Table I. The four maternal-fetal immune interfaces and preeclampsia
Immune Mechanisms and Causes of Pre-eclampsia: Where, When, and How?
If immune mechanisms are relevant, there must be maternal immune recognition of trophoblast, which regulates implantation, placental growth, and placentation. It needs to be partner specific and to generate immune memory. It should be consistent with the structure of the immune maternal–fetal interfaces, with the types of maternal immune cells positioned at the interfaces and the antigens expressed by trophoblast. Partner specificity requires trophoblast expression of paternal alloantigens and their recognition by maternal immune cells. Immunoregulation implies a mechanism, which may partially fail to cause deficient placentation or, by extension, fail completely to cause spontaneous abortion. Memory points to T-cell involvement.
HLA (Human Leukocyte Antigen) Expression by Human Trophoblast
Human trophoblast has limited expression of strong transplantation antigens (Fig. 3). These include non-polymorphic HLA-E, F, and G which cannot signal paternal specificity whereas HLA-C, on extravillous (invasive) cytotrophoblast in Interface II, can. But this interface regresses in the second half of pregnancy.22 Stage 3, the clinical stage of pre-eclampsia, occurs when interface IV, the villous syncytium, is dominant. This is devoid of HLA expression. Immune mechanisms are of interest in the first and second stages of pre-eclampsia. The clinical third phase is generated by a maternal systemic inflammatory response, which is unlikely to be alloantigen driven.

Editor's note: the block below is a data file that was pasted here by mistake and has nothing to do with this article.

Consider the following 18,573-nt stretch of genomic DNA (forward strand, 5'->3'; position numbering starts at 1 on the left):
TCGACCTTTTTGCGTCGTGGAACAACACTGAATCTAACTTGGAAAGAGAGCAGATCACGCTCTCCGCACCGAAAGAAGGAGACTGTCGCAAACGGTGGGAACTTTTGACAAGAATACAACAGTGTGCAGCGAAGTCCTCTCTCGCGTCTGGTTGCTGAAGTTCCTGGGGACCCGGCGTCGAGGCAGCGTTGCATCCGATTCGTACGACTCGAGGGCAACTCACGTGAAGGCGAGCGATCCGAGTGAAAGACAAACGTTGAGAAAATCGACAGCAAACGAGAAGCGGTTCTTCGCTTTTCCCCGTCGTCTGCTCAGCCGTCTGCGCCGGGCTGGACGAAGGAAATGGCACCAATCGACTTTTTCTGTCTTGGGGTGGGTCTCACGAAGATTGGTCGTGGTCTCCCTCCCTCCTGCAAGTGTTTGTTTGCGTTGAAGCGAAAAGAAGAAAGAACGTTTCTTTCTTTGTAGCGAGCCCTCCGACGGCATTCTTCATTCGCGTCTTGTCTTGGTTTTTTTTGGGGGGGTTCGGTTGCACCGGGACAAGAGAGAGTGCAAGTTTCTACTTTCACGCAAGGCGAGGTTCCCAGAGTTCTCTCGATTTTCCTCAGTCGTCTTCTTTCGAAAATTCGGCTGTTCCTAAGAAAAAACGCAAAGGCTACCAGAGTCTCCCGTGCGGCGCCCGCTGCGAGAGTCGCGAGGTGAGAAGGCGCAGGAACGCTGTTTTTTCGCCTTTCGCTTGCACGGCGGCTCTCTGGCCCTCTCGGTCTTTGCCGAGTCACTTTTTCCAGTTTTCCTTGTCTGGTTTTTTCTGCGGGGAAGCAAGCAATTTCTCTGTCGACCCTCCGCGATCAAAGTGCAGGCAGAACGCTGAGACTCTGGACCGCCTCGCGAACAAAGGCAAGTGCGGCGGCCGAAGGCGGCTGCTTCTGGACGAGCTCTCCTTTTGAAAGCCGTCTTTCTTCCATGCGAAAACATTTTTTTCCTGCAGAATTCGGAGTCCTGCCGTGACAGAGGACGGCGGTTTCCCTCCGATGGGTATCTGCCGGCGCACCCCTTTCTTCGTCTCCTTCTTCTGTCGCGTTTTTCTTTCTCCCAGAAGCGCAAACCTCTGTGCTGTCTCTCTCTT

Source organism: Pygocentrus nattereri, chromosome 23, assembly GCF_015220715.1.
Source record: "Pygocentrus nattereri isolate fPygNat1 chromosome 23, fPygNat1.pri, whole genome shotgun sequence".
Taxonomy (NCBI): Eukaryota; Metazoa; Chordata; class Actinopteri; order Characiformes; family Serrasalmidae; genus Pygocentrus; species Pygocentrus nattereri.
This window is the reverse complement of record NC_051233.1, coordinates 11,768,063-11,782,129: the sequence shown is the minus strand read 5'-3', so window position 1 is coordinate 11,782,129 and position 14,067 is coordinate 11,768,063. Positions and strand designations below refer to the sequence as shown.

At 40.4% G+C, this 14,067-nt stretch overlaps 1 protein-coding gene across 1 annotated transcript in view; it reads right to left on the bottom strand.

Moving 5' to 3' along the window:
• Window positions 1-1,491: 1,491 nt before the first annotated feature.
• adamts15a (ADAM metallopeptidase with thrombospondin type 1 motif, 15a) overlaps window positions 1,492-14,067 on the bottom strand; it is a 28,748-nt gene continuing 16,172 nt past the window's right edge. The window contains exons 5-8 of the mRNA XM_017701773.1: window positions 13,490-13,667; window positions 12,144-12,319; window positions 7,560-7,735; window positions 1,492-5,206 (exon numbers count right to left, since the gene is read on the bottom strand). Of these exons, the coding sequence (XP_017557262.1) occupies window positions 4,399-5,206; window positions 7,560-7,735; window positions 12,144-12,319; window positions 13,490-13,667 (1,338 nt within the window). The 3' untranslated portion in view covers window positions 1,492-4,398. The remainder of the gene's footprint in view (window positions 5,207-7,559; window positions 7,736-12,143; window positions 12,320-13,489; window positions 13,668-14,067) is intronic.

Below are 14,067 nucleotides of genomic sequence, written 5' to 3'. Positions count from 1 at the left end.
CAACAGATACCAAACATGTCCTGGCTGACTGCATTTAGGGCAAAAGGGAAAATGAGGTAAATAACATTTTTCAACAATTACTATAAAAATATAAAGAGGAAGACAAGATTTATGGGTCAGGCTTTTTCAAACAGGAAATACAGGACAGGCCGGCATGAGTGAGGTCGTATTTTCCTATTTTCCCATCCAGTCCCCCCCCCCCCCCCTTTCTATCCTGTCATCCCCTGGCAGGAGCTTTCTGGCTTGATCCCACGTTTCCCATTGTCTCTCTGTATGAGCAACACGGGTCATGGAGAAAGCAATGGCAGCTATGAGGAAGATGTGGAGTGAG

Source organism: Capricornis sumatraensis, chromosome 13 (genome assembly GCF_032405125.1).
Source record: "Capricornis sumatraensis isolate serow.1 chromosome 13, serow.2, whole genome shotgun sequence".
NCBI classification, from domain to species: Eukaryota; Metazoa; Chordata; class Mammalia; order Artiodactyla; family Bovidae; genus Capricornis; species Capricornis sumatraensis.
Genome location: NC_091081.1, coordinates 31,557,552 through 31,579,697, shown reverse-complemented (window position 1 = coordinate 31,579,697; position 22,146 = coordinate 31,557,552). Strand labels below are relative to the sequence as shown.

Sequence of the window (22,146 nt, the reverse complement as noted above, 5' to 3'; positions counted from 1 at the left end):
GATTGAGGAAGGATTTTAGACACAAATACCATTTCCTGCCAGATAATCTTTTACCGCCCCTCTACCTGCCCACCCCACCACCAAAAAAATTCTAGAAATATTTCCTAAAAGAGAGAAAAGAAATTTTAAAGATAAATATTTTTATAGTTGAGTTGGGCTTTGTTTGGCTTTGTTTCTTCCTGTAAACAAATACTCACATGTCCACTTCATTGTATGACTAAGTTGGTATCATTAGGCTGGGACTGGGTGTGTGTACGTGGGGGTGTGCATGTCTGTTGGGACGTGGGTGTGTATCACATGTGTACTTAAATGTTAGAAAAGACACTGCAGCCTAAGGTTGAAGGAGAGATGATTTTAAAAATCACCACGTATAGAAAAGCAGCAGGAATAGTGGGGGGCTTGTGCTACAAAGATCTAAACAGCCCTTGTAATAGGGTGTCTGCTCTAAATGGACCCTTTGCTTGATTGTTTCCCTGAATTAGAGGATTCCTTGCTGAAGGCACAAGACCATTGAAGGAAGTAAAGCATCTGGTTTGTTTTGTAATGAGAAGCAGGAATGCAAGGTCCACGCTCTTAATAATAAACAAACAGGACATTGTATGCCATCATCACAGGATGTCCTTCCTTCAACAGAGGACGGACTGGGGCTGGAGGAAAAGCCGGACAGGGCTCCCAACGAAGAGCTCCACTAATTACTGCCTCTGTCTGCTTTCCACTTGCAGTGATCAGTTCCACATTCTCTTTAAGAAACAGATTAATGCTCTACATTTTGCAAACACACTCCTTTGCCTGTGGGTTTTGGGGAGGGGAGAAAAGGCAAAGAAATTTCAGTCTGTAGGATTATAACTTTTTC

Stage 1 Pre-Eclampsia: Peri-implantation and the Histiotrophic Placenta
At this stage, specific immune mechanisms in the placental bed are almost inaccessible to study. If immunoregulatory mechanisms fail completely, spontaneous abortion would ensue whereas partial failure might lead to continuing pregnancy with a small placenta. This creates a continuum between abortion and pre-eclampsia.2,23
Indoleamine dioxygenase 2,3-dioxygenase (IDO), an enzyme involved in the catabolism of tryptophan, is an important immune regulator. It is activated in antigen-presenting cells by various inflammatory stimuli including interferon-γ. Tryptophan is an essential amino acid. Its depletion by catabolism ‘starves’ T cells in the tissue micro-environment. This promotes their differentiation into regulatory T cells [T(reg)].24 IDO acts as a switch: in its presence, T(reg) are promoted; in its absence, T(reg) are reprogrammed to acquire a Th17 phenotype, with more pro-inflammatory activity.25 T(reg) modulate immune responses in an antigen-specific way, hence their importance for allogeneic pregnancy, for which they are essential (see elsewhere in this issue). Pregnant mice treated with IDO inhibitor (4.5 days post conception) reject allogeneic but tolerate syngeneic fetuses.26 If the inhibitor is given later (6.5 days post conception), allogeneic pregnancies continue but significant systolic hypertension develops compared to mice with syngeneic pregnancies.27 Proteinuria is inconsistently present but, in this report, the mice were killed relatively early (16.5 days) and the full evolution of the pregnancies was not defined. Hence in a mouse model, antigen- and stage-specific immune mechanisms are highly important. Early dysfunction leads to pregnancy loss; but dysfunction at a slightly later stage is associated with one feature of pre-eclampsia (hypertension) toward the end of a continuing pregnancy.